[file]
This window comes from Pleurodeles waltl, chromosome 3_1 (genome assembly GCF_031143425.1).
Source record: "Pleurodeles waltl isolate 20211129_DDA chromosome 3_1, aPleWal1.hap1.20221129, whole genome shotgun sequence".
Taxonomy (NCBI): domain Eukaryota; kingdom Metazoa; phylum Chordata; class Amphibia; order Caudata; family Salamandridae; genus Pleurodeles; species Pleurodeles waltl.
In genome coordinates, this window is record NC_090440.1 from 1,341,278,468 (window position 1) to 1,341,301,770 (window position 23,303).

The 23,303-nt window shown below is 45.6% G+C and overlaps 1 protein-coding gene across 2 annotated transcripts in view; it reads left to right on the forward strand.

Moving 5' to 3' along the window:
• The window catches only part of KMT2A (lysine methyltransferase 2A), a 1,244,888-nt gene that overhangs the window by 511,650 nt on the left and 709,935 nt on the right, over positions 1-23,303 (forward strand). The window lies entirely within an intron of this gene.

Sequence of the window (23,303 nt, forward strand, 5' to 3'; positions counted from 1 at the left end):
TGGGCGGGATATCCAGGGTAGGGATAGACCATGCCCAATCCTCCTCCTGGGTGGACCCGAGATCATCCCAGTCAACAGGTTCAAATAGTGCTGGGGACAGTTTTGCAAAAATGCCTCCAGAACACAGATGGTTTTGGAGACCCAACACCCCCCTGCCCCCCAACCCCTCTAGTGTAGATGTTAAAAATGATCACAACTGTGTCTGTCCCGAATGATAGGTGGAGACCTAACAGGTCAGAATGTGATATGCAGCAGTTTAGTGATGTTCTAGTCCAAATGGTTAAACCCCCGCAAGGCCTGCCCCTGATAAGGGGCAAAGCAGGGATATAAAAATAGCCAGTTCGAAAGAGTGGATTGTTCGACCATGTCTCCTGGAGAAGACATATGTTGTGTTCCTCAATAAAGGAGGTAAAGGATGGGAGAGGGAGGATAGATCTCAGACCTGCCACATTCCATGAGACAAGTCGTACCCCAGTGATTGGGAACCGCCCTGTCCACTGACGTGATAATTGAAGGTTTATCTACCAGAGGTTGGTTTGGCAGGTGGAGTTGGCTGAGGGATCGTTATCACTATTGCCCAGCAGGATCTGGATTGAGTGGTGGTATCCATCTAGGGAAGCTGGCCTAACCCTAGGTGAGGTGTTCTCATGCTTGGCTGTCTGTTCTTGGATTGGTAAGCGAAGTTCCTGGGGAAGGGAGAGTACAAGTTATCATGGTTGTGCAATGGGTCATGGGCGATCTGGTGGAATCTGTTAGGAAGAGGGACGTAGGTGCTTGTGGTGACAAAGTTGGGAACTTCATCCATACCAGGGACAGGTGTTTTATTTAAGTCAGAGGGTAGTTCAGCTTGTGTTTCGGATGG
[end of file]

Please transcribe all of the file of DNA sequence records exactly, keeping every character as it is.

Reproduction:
This window comes from Pleurodeles waltl, chromosome 3_1 (genome assembly GCF_031143425.1).
Source record: "Pleurodeles waltl isolate 20211129_DDA chromosome 3_1, aPleWal1.hap1.20221129, whole genome shotgun sequence".
Taxonomy (NCBI): domain Eukaryota; kingdom Metazoa; phylum Chordata; class Amphibia; order Caudata; family Salamandridae; genus Pleurodeles; species Pleurodeles waltl.
In genome coordinates, this window is record NC_090440.1 from 1,341,278,468 (window position 1) to 1,341,301,770 (window position 23,303).

The 23,303-nt window shown below is 45.6% G+C and overlaps 1 protein-coding gene across 2 annotated transcripts in view; it reads left to right on the forward strand.

Moving 5' to 3' along the window:
• The window catches only part of KMT2A (lysine methyltransferase 2A), a 1,244,888-nt gene that overhangs the window by 511,650 nt on the left and 709,935 nt on the right, over positions 1-23,303 (forward strand). The window lies entirely within an intron of this gene.

Sequence of the window (23,303 nt, forward strand, 5' to 3'; positions counted from 1 at the left end):
TGGGCGGGATATCCAGGGTAGGGATAGACCATGCCCAATCCTCCTCCTGGGTGGACCCGAGATCATCCCAGTCAACAGGTTCAAATAGTGCTGGGGACAGTTTTGCAAAAATGCCTCCAGAACACAGATGGTTTTGGAGACCCAACACCCCCCTGCCCCCCAACCCCTCTAGTGTAGATGTTAAAAATGATCACAACTGTGTCTGTCCCGAATGATAGGTGGAGACCTAACAGGTCAGAATGTGATATGCAGCAGTTTAGTGATGTTCTAGTCCAAATGGTTAAACCCCCGCAAGGCCTGCCCCTGATAAGGGGCAAAGCAGGGATATAAAAATAGCCAGTTCGAAAGAGTGGATTGTTCGACCATGTCTCCTGGAGAAGACATATGTTGTGTTCCTCAATAAAGGAGGTAAAGGATGGGAGAGGGAGGATAGATCTCAGACCTGCCACATTCCATGAGACAAGTCGTACCCCAGTGATTGGGAACCGCCCTGTCCACTGACGTGATAATTGAAGGTTTATCTACCAGAGGTTGGTTTGGCAGGTGGAGTTGGCTGAGGGATCGTTATCACTATTGCCCAGCAGGATCTGGATTGAGTGGTGGTATCCATCTAGGGAAGCTGGCCTAACCCTAGGTGAGGTGTTCTCATGCTTGGCTGTCTGTTCTTGGATTGGTAAGCGAAGTTCCTGGGGAAGGGAGAGTACAAGTTATCATGGTTGTGCAATGGGTCATGGGCGATCTGGTGGAATCTGTTAGGAAGAGGGACGTAGGTGCTTGTGGTGACAAAGTTGGGAACTTCATCCATACCAGGGACAGGTGTTTTATTTAAGTCAGAGGGTAGTTCAGCTTGTGTTTCGGATGG